Sunday, June 24, 2007

A Speck of Dust

Byline by M..J. Akbar: A Speck of Dust

We no longer expect politicians to write, but we still expect them to read. There will probably come a moment when they will neither read nor write. The descent from Jawaharlal Nehru will then be complete.

The lady who would be President, Mrs Pratibha Patil, clearly did not write the speech she delivered at Udaipur to mark the 467th birth anniversary of Maharana Pratap. What is less clear is whether she had paused to read the transcript. In any case, she has offered a view of history that might have been entertaining were it not so frivolous.

Muslim women, she claimed, began to wear the veil during Mughal rule in order to "save" themselves from "Mughal invaders".

Was this a slip of the tongue? No. Your tongue can slip for a sentence, or even two; it cannot slip for two paragraphs.

Mrs Pratibha Patil was obviously referring to the face-veil, rather than a head-cover. Why? Well, to begin with, Mrs Patil covers her own head in public. She certainly chose to do so when she came to Delhi to be presented as the ruling coalition candidate for President. Check out the pictures.

I am no advocate of the face-veil, a practice that was borrowed by the Arab Umayyads in the seventh century from their elite counterparts in the Christian Byzantine and Zoroastrian Sassanid lands that they conquered. Covering the head with a scarf, or the pallav of a sari, or a dupatta or a scarf, but keeping the face visible, is the more traditional expression of modesty among women across faith lines, as is evident in the manner that Mrs Patil wears her sari. I do not know if this will surprise her, but when Muslim women go to Mecca for Haj, they are not obliged to cover their faces. Iran has women in its armed forces: they carry guns and do not cover their faces. They only cover their heads.

The logic of Mrs Patil's thesis runs thus: Indian culture has always respected women; the face-veil - which is an affront to self-respect - system began during Muslim rule to "save women from Mughal invaders". Muslim women used the face-veil to hide their beauty, to avoid becoming targets of Mughal lust.

From one angle, of course, I suppose those who are interested in protecting the reputation of "Muslim rule" should be delighted. The Mughals were the last Muslims to invade India, not the first. If, as per the history of India written by Mrs Patil, the veil began only during Mughal rule, one must infer that there was no need for it before. This is high exoneration of all Muslim invaders prior to the Mughals. The ghost of Mahmud of Ghazni is probably writing a thank-you note to a possible future President of India at this very moment.

I do not want to show the tiniest bit of disrespect to Mrs Patil, who has made the dignity of women the central point of her manifesto. But I have to add, with the greatest respect, that she was talking utter rubbish.

Purdah existed among the upper echelons of Indian society long before the Mughals came to our country; and it existed, in different forms, in the ruling Rajput families. This did not mean that women were not respected; it was part of the elite culture of the time. In addition, the practice of sati was prevalent among Rajputs.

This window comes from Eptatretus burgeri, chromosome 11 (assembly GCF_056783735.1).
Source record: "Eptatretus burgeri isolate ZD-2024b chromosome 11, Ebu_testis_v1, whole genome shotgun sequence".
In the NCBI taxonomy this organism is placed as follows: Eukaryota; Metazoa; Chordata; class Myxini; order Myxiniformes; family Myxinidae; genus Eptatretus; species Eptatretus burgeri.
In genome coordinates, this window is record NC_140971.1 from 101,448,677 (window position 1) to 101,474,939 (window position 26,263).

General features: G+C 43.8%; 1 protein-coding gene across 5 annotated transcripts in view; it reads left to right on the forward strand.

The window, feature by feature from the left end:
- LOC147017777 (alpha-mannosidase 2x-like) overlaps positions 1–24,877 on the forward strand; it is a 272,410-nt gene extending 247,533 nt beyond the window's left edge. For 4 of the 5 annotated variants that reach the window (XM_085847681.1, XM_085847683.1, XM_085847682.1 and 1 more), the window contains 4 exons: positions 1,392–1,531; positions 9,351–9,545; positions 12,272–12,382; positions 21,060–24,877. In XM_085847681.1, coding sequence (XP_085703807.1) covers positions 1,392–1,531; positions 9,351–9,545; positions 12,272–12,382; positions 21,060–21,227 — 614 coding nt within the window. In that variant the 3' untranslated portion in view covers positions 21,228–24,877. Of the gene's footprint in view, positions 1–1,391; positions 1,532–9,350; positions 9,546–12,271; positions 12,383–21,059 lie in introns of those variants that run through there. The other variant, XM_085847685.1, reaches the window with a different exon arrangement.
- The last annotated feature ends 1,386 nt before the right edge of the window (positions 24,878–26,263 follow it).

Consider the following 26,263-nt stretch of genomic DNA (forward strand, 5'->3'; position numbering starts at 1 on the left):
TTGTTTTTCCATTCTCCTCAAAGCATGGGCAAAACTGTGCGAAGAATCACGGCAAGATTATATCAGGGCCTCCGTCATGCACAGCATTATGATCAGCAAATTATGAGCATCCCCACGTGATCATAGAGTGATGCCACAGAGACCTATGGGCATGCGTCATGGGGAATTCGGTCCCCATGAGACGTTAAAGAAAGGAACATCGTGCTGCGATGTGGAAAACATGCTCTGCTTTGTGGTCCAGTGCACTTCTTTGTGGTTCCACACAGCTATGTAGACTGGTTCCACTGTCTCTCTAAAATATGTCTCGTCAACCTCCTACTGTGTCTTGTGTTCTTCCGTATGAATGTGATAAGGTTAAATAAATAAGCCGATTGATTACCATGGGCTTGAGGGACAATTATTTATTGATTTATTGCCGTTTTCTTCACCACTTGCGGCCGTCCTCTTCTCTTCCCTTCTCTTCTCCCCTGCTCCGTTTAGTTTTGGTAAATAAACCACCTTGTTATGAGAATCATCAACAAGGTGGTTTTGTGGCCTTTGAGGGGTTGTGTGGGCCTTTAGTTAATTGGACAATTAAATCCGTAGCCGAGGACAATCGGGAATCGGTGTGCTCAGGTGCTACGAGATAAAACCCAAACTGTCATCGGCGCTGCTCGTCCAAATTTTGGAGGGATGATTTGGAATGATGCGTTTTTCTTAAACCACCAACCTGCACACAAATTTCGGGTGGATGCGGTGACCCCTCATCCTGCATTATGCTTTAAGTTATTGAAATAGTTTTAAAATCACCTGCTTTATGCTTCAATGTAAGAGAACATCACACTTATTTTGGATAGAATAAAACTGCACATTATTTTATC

Mrs Pratibha Patil did not mention this, not because she forgot to, but because she was selling an argument.

Part of her motivation was, I suspect, political. She was a surprise nominee; in fact, it was a male Patil, home minister Shivraj, who did most of the running till the last minute. Since loyalty could hardly be advertised as her principal virtue, a politically correct justification had to be drummed up. Gender was the easy way out. The bureaucrat who wrote the speech may have shoved in the theme of "women's self-respect" to bolster the new image. Nothing in Mrs Pratibha Patil's record suggests that she has ever launched a crusade against the veil during many decades in public life.

The issue is not that the facts are wrong: politicians who barely read and rarely write are prone to such mishaps. The problem is a mindset in which the most obvious communal overtones never raise the slightest inner doubt.

The Pratibha Patil thesis is a perversion of history in which the Muslim has been vilified into an iconic invader and rapist. It is not an accident that the Mughals, arguably among the most enlightened and sophisticated of the many dynasts between the twelfth and nineteenth centuries, are being vilified, for to destroy their reputation is to distort in public memory the finest examples of political synthesis and shared culture.

Mrs Patil was not a politician bending the rules in search of votes when she made the speech; she was governor of a state of the Indian union, and guardian of a Constitution in which secularism is a basic principle.

India's political class has long lost the sensitivity that would have once made such a speech a touchstone. Her invidious reference to 'Mughal lust' has already been shrugged off as a speck of dust that can be dusted off without any damage to the official ideological lustre.

I wonder what Mrs Sonia Gandhi and Dr Manmohan Singh would have said if President Kalam had ever made a speech like this.

But little specks of dust are like little drops of water. They add up. The Mumbai Central District Cooperative Bank has sent a notice to a sugar factory in Jalgaon, which was floated by Mrs Patil, for default on a loan of Rs 17.70 crores. The notice is not part of a conspiracy; it was sent following a Nabard directive to cooperative banks to recover bad debts after all efforts to do so had failed. People with political clout tend to believe that they will never be held accountable for loans taken from a government bank.